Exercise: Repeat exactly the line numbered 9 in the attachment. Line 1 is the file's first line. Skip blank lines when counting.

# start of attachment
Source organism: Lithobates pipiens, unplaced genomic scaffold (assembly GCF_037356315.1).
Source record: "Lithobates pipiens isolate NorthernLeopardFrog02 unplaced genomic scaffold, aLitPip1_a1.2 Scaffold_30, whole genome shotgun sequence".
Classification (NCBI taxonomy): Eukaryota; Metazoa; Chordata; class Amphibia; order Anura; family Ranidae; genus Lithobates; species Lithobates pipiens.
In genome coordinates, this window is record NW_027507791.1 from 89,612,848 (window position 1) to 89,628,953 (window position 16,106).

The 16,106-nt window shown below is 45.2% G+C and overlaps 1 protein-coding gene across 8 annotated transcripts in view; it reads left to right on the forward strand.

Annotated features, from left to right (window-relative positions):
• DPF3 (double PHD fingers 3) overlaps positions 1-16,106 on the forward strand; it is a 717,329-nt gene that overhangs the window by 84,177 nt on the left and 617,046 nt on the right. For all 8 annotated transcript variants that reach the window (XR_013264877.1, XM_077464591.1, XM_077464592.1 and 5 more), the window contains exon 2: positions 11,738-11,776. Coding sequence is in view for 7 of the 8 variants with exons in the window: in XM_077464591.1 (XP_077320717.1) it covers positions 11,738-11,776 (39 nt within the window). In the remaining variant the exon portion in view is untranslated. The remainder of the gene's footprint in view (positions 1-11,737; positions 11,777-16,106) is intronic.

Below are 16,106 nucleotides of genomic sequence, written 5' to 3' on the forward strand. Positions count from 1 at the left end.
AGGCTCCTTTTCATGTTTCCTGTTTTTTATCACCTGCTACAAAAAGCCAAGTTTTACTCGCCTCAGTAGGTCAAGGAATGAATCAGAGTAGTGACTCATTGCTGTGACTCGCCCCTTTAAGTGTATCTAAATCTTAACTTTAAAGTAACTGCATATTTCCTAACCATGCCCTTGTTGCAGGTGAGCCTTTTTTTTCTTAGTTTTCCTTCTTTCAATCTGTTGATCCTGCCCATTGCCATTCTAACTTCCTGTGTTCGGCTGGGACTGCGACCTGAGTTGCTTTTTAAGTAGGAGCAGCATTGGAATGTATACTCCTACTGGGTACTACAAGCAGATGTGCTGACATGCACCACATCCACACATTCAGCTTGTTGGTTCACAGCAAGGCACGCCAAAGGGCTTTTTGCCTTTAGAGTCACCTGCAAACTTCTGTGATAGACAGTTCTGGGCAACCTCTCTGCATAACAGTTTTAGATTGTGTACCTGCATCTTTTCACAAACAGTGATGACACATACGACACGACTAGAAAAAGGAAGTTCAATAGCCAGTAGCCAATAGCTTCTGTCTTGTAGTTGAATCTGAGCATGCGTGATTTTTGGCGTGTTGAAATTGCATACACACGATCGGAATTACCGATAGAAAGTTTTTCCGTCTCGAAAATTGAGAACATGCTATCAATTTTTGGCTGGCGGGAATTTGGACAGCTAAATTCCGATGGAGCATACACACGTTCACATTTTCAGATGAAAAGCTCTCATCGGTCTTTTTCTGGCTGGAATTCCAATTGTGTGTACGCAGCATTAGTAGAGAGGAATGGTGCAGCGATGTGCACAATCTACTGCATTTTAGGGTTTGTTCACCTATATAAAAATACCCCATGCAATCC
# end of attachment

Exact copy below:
AGGCTCCTTTTCATGTTTCCTGTTTTTTATCACCTGCTACAAAAAGCCAAGTTTTACTCGCCTCAGTAGGTCAAGGAATGAATCAGAGTAGTGACTCATTGCTGTGACTCGCCCCTTTAAGTGTATCTAAATCTTAACTTTAAAGTAACTGCATATTTCCTAACCATGCCCTTGTTGCAGGTGAGCCTTTTTTTTCTTAGTTTTCCTTCTTTCAATCTGTTGATCCTGCCCATTGCCATTCTAACTTCCTGTGTTCGGCTGGGACTGCGACCTGAGTTGCTTTTTAAGTAGGAGCAGCATTGGAATGTATACTCCTACTGGGTACTACAAGCAGATGTGCTGACATGCACCACATCCACACATTCAGCTTGTTGGTTCACAGCAAGGCACGCCAAAGGGCTTTTTGCCTTTAGAGTCACCTGCAAACTTCTGTGATAGACAGTTCTGGGCAACCTCTCTGCATAACAGTTTTAGATTGTGTACCTGCATCTTTTCACAAACAGTGATGACACATACGACACGACTAGAAAAAGGAAGTTCAATAGCCAGTAGCCAATAGCTTCTGTCTTGTAGTTGAATCTGAGCATGCGTGATTTTTGGCGTGTTGAAATTGCATACACACGATCGGAATTACCGATAGAAAGTTTTTCCGTCTCGAAAATTGAGAACATGCTATCAATTTTTGGCTGGCGGGAATTTGGACAGCTAAATTCCGATGGAGCATACACACGTTCACATTTTCAGATGAAAAGCTCTCATCGGTCTTTTTCTGGCTGGAATTCCAATTGTGTGTACGCAGCATTAGTAGAGAGGAATGGTGCAGCGATGTGCACAATCTACTGCATTTTAGGGTTTGTTCACCTATATAAAAATACCCCATGCAATCC